They are working at full pelt, as the Dear Leader is coming soon to open the Kabesh Road. He's reported to be bringing with him a dozen or so "World Leaders", so they had better get their skates on!
And, they are!!!!
None of your namby-pamby pointing trowel and paint brushes, like the foreigners, for Zahi's men. Get the big hats and the big buckets, it's time for the men to play, real men, Egyptian men!
If you click twice on the first picture, you should be able to pick out the same procedure going on in the distance, between the two tipper trucks.
As a measure of the size of the bucket on the machine: it took six of them to fill this tipper. The machine operator is quite a hand , I stood and watched him deftly work around that two inch cable without damaging it. Very clever. It's a pity he didn't see what was coming next though!
As you will see if you click on the video, the hole in the ground was filling up a lot quicker than it was dug out. I was quite taken aback by the sight of the gaffers, watching the water flow and scratching their heads (and of course, being Egyptian, other parts as well!). No-one seemed to be in the slightest bit bothered!
Freda had found two lamps which took her fancy in a shop called City Styel, (that's what's on his business card) on Television Street. We went for them today, and while the shopkeeper was seeing to two other customers, I was nosing around at his rather comprehensive stock, from toys to clocks, from lamps to ornaments, from train sets to cosmetics. He really does have quite an array!
But then I found something that I had really NEVER expected to find anywhere, but, this is Luxor. CARRY ON DOWN THE PAGE!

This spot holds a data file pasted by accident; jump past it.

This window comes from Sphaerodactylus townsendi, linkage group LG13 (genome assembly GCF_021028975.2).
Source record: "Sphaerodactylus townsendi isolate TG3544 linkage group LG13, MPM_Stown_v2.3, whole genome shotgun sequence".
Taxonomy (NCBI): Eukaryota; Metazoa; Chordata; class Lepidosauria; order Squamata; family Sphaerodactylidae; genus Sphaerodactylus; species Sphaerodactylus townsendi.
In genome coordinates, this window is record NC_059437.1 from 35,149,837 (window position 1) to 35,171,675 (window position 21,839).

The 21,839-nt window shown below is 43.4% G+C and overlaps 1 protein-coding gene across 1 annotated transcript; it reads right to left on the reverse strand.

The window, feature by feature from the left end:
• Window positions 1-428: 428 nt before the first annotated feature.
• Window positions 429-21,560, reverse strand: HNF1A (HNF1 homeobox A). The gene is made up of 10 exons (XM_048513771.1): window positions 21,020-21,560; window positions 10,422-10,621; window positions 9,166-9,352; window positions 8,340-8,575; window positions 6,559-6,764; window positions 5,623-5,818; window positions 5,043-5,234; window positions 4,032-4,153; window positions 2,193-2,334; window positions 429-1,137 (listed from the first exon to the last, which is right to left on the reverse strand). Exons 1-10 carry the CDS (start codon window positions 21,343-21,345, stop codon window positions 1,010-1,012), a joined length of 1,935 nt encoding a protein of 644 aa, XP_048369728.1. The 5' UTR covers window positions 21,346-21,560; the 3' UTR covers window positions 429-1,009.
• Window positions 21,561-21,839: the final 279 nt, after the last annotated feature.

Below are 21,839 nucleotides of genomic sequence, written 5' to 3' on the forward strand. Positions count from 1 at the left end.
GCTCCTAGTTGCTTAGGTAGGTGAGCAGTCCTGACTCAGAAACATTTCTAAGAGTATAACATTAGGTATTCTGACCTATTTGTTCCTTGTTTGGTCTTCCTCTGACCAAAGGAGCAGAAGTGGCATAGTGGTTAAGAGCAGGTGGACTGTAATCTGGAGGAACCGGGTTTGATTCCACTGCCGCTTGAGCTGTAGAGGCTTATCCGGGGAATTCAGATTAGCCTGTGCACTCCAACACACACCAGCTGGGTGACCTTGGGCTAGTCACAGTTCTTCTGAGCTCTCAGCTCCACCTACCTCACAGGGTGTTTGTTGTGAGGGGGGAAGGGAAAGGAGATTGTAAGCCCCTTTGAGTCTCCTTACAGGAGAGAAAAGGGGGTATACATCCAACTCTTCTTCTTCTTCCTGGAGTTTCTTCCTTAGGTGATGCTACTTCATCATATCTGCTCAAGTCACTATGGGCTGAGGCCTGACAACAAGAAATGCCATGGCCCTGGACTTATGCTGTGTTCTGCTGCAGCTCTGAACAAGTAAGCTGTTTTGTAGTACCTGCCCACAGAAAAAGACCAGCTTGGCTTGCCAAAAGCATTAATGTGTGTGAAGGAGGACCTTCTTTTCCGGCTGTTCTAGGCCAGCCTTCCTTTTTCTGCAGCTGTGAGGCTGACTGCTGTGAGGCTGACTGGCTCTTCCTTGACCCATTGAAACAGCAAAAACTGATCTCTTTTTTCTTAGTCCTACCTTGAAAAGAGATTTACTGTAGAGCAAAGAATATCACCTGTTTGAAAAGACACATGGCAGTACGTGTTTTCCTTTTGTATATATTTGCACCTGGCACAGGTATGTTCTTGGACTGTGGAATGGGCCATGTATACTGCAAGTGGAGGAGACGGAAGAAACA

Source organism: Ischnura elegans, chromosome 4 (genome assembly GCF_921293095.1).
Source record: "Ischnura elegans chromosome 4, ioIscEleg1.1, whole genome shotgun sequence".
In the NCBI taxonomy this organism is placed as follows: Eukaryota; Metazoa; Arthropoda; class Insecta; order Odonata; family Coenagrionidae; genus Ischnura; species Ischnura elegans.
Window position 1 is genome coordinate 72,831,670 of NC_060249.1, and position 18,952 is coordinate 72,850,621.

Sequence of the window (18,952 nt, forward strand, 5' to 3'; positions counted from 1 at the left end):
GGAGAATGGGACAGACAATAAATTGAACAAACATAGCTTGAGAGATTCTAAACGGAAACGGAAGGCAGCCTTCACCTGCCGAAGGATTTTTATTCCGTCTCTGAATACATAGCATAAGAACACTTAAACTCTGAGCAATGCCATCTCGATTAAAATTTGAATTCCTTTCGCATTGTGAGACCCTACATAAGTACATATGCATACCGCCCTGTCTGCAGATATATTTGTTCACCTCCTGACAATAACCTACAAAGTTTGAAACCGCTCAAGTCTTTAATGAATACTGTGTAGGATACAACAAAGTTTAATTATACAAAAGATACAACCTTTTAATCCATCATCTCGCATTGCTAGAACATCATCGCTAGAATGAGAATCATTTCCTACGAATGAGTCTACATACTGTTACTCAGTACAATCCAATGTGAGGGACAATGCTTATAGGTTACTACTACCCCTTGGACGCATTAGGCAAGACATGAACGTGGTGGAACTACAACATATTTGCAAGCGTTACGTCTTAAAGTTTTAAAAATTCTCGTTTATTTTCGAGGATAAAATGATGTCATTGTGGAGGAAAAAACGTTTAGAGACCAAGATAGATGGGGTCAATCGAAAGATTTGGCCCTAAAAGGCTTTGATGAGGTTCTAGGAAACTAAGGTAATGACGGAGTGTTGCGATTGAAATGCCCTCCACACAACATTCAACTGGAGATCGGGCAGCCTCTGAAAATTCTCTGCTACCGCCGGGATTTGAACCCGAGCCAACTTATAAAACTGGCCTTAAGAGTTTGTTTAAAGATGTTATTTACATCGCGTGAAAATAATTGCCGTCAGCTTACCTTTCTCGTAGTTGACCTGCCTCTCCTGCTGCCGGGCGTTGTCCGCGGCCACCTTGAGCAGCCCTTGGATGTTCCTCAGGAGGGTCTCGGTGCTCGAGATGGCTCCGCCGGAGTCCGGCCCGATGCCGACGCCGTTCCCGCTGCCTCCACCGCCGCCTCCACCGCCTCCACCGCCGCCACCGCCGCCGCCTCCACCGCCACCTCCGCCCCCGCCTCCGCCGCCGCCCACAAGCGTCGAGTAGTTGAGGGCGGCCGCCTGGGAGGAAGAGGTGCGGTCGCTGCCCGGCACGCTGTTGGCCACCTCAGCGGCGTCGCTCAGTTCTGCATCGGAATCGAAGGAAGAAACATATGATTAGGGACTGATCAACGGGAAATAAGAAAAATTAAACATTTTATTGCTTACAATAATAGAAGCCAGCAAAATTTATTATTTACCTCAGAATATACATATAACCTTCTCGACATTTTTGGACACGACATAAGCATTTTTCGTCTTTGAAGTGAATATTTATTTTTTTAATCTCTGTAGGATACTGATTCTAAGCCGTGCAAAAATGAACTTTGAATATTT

Yes Dear Reader, it's the real, the genuine, never to be found again so buy it while you can! It's even 4 in 1 !!!!!! What more could the ladies ask for?
I wonder if he'll be "run out of town" like they did in the Wild West?
I got another clip from the other side. I couldn't work from the front because of the lights, they would have blinded the lens. (I don't suppose that's real photographic terminology, but it'll have to do.)
Clever Clogs, with her perfect hearing, first heard the music as we were walking from the Corniche, up the side of the Temple. "I told you there was something going on", crows She! (Is it my fault I'm going deaf at this tender age?) There it was, behind the Temple, where the Squash Court had been the other week. No tiered seating this time, just rows of chairs and a man with a video camera getting in everyone's way.
I don't think it could be described as a "fetish", but I do notice people's feet and footwear, it rather takes the shine off a traditional dance when you see that the dancers are wearing trainers, don't you think? I cannot quite envisage the famous Earsdon Sword Dancers hoisting their intertwined rapper swords while poncing about in trainers, like Jessies, somehow!
I did notice something going on there a few days ago, but wasn't really taking any notice, just daydreaming as usual! If you look to the left of the road, you can see all the new lamp posts as well. After our visit to the Etap, we walked along the Corniche, to have our usual gaze of envy at the steamship Sudan, and saw that these street lights were actually lit.
Also, across the junction of Youseff Hassan Street and Karnak Street, there are lines of powder spread across the road. On closer inspection it's obvious that they are delineating the lines for the ongoing Kabesh Road excavations. Looking to the right as we crossed the junction, I noticed that they have also marked out the positions (or expected positions) of the next Sphinxes to be uncovered. These markings are in exact alignment with the Easternmost row of Sphinxes, or should I say Sphinkes, like the Egyptians)